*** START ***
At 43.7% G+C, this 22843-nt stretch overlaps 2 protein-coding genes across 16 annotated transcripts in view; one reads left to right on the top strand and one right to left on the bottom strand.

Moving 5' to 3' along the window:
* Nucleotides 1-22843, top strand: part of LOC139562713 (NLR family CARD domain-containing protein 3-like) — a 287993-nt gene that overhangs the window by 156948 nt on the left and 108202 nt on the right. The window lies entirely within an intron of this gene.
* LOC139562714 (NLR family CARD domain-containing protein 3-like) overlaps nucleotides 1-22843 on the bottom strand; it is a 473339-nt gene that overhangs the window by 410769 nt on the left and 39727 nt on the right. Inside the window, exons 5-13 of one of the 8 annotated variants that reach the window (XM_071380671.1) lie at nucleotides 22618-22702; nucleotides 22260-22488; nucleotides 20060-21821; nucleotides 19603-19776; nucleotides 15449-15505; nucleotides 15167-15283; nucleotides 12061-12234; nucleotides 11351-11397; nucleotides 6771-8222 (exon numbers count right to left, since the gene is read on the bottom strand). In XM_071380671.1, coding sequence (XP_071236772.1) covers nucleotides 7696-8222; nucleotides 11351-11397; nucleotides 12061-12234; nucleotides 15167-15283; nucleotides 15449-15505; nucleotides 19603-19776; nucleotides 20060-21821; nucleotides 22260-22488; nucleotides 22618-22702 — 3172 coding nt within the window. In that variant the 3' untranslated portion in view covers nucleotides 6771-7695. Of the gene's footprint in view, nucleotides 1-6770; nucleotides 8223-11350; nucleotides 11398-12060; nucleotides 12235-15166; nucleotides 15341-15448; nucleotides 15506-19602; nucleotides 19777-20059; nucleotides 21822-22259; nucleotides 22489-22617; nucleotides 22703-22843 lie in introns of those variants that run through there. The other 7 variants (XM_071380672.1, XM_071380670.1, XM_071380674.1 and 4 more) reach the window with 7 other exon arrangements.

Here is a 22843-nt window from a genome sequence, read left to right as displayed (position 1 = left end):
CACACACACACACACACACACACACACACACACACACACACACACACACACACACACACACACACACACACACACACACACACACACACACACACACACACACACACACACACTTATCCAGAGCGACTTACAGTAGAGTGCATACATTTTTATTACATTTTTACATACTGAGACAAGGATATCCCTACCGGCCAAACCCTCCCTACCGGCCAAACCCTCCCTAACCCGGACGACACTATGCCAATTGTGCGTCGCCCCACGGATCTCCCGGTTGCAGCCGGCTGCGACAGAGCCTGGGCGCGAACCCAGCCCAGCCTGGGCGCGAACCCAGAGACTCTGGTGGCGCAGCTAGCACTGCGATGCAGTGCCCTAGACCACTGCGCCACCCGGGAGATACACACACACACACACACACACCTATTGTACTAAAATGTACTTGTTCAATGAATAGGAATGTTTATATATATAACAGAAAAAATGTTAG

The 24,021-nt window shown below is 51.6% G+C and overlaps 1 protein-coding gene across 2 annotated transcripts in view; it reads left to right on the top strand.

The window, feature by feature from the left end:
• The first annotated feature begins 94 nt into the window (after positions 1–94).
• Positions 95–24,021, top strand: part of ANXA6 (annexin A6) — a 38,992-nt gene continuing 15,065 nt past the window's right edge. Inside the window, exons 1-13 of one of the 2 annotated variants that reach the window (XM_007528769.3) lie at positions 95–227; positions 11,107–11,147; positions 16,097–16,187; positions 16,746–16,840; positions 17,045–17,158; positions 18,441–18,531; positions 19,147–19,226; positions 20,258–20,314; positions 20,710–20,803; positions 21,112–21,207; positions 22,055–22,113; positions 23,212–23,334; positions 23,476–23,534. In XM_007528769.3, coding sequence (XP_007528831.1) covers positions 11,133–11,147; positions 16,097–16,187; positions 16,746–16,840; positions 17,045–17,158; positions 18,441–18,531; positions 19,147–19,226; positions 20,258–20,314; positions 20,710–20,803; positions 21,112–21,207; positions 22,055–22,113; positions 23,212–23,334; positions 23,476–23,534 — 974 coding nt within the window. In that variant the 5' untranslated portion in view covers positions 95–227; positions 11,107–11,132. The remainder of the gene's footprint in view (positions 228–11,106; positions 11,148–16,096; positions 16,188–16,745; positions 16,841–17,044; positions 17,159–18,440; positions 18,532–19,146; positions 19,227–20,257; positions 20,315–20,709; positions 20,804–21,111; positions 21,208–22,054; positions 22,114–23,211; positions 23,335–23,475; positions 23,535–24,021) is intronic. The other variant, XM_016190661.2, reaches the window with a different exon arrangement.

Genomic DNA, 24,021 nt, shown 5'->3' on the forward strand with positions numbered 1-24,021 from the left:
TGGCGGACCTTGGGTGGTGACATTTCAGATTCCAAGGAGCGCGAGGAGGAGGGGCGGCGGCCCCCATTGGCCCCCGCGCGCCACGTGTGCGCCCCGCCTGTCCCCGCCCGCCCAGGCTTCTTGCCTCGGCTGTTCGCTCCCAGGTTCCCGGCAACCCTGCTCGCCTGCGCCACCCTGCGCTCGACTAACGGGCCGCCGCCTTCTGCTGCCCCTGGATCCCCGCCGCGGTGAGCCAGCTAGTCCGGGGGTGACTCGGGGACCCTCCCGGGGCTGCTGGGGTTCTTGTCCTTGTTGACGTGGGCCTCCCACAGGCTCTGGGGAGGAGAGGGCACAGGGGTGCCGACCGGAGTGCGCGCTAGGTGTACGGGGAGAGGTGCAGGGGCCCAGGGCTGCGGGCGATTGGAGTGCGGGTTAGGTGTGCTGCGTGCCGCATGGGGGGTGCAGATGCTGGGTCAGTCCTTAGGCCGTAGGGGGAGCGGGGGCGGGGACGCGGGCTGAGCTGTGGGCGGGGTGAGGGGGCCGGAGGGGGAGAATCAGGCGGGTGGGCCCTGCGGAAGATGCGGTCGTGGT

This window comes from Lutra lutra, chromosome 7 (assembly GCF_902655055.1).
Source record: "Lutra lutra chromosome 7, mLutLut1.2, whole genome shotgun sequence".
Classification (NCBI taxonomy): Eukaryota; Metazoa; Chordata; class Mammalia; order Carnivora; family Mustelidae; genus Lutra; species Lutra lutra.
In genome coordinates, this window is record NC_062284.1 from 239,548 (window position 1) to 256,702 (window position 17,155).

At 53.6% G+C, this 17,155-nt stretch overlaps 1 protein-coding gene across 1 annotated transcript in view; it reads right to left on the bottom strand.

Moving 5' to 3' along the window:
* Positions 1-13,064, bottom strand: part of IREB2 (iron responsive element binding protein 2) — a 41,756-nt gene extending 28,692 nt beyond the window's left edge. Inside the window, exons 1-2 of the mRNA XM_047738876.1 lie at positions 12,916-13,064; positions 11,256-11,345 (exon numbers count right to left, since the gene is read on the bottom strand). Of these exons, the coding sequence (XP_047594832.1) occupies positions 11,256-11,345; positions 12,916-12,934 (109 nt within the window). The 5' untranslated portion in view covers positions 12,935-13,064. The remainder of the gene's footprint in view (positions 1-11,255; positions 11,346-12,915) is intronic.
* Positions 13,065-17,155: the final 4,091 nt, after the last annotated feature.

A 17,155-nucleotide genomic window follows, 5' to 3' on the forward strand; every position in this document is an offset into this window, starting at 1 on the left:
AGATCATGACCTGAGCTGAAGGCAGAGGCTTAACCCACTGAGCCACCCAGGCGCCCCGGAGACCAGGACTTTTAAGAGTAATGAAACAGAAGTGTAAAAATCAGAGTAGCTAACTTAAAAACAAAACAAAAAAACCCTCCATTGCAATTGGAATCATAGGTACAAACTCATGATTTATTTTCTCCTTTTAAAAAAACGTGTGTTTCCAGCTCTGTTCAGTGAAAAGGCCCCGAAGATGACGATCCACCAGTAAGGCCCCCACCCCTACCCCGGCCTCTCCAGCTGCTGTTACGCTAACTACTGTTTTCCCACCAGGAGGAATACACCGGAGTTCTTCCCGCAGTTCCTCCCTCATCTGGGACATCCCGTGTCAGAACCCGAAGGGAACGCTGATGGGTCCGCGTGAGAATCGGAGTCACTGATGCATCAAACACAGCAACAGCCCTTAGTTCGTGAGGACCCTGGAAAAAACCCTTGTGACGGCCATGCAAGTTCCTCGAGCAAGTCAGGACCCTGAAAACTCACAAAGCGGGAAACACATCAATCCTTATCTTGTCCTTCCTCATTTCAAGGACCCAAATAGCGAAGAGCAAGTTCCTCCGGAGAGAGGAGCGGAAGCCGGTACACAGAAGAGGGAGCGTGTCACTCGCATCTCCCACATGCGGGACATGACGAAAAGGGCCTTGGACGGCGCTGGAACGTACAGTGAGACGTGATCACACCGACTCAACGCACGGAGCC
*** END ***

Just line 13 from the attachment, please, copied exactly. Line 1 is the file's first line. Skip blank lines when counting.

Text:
This window comes from Lutra lutra, chromosome 7 (assembly GCF_902655055.1).